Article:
Halifax City hall through the memorial arch
Community Planning and Economic Development Standing Committee

Heritage district for downtown to be considered

Blue Mountain Birch Cove needs more support
 | April 15, 2021

Community Planning & Economic Development Standing Committee, April 15, 2021

Meeting recap (the important stuff):

The Community Planning & Economic Development Standing Committee decided to give the go ahead to a study about the potential of a heritage district in downtown Halifax. It’s one of the first steps in a long process, so it may not seem like much, but it’s how things get done in government. 

The heritage district, if realized, will allow for better coordination of saving and maintaining heritage properties around Province House.

The committee also heard two presentations. The first was from the Friends of Blue Mountain – Birch Cove, who made the case the city wasn’t planning well enough for the park to become a reality. Councillors pushed back against that, saying they were going as fast as municipal rules would allow. Councillor Austin said that the city is trying to acquire the land for the park but the landowners don’t want to sell.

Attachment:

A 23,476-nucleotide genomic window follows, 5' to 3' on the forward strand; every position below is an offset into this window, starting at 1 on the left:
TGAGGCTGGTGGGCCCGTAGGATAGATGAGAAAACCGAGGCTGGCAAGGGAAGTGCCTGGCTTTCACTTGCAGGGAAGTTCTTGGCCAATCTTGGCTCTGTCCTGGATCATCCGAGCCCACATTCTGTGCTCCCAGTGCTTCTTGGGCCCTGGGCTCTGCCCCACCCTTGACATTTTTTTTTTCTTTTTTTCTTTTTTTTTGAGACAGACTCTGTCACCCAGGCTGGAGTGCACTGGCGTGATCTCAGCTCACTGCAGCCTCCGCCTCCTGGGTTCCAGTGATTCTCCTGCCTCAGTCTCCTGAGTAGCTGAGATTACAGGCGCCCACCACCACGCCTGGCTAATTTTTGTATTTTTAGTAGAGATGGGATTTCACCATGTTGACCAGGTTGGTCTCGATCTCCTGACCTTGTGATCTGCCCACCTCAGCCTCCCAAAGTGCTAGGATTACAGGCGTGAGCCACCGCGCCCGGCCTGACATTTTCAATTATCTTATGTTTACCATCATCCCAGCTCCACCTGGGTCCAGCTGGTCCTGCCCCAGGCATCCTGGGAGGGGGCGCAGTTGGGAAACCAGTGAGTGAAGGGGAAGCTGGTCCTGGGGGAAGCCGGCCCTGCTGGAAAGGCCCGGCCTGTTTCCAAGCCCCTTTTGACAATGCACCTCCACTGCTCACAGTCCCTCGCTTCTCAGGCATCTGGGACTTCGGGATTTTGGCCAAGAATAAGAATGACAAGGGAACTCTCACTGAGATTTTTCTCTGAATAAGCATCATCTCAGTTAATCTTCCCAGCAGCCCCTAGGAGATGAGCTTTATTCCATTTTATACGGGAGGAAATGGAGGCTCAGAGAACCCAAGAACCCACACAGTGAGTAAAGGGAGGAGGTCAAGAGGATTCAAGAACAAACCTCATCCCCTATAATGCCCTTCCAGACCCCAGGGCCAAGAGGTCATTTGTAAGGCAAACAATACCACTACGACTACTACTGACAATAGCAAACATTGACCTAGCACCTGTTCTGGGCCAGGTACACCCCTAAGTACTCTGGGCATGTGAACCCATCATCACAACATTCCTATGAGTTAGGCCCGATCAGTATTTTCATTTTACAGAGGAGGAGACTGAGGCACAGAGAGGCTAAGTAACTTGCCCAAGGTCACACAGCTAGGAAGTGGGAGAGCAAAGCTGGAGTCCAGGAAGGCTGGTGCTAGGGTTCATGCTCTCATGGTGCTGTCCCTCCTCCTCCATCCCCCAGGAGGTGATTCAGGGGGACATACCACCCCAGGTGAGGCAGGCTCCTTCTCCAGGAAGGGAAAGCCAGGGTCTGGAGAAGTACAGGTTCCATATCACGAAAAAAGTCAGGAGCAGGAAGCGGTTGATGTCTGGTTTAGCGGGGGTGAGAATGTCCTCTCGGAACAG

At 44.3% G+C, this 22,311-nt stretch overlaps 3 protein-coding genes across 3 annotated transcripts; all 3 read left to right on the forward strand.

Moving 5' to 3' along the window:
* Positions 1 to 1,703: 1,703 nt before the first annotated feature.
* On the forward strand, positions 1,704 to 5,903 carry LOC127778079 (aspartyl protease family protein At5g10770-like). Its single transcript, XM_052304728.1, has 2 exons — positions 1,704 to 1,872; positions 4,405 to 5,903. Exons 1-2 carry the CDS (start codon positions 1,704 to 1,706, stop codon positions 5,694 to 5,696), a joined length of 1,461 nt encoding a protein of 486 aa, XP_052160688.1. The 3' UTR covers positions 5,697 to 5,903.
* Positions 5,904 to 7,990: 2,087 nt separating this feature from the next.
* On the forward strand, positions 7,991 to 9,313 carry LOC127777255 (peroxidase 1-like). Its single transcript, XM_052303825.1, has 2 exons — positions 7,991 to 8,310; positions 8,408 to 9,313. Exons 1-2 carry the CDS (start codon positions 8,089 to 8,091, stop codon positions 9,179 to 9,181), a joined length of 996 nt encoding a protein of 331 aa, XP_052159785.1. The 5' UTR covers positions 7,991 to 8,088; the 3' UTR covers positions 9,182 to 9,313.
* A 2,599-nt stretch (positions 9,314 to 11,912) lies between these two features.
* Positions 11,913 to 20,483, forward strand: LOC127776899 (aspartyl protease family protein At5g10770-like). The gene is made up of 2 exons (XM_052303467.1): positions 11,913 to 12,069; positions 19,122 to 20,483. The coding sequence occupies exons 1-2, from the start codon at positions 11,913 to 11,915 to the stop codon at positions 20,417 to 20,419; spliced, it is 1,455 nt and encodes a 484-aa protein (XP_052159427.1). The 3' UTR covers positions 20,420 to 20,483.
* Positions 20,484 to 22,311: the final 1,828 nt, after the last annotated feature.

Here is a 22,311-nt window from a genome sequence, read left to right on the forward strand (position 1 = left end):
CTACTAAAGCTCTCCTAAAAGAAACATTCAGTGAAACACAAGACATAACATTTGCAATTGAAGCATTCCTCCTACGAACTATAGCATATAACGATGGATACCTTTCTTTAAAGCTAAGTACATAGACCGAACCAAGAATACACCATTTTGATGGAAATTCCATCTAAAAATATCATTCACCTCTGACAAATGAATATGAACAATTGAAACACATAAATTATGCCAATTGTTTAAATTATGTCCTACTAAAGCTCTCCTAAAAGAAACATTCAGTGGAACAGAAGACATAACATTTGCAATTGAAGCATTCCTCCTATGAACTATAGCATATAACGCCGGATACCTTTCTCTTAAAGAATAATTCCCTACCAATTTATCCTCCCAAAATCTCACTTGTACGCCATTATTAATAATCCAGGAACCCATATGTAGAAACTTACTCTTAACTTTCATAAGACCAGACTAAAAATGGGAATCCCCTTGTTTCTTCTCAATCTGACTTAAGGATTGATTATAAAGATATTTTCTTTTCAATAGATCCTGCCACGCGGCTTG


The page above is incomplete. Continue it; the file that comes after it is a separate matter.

The Friends of Blue Mountain insisted that the larger plan for the park needs to be finalized because right now decisions are being made by developers on a case-by-case basis. This ad hoc approach to planning the park is already having an impact by making planned trails less accessible. They’ve asked for the city to get serious about planning for this park. 

Nova Scotia Power also gave a presentation on smart meters and they say the rollout is going great. 

Who said what (paraphrased):

Blackburn: First up is a presentation from Blue Mountain – Birch Cove Update!

Diana Whalen: Thank you for this opportunity, we have two key points, the first is that Birch Cove BM is an economic boon for the city. There’s a lot of wilderness in the park, it’s a large park, it needs a big plan. It’s not business as usual for the parks department. This park was put in the plan in 2006, and the first addition was in 2018 and nothing since. We’re encouraging the city to do more. But thank you for helping the nature trust in the way that you did. The proposed plan is 7700 acres and it needs a big plan. But we’re worried about the pace from the city, we’ve only gotten 500 acres in the past 15 years. There’s a lot of development happening in the area and the city doesn’t seem to be planning for the park. If there’s only one small parking lot, that’s where everyone will go. In summary here are our asks and concerns: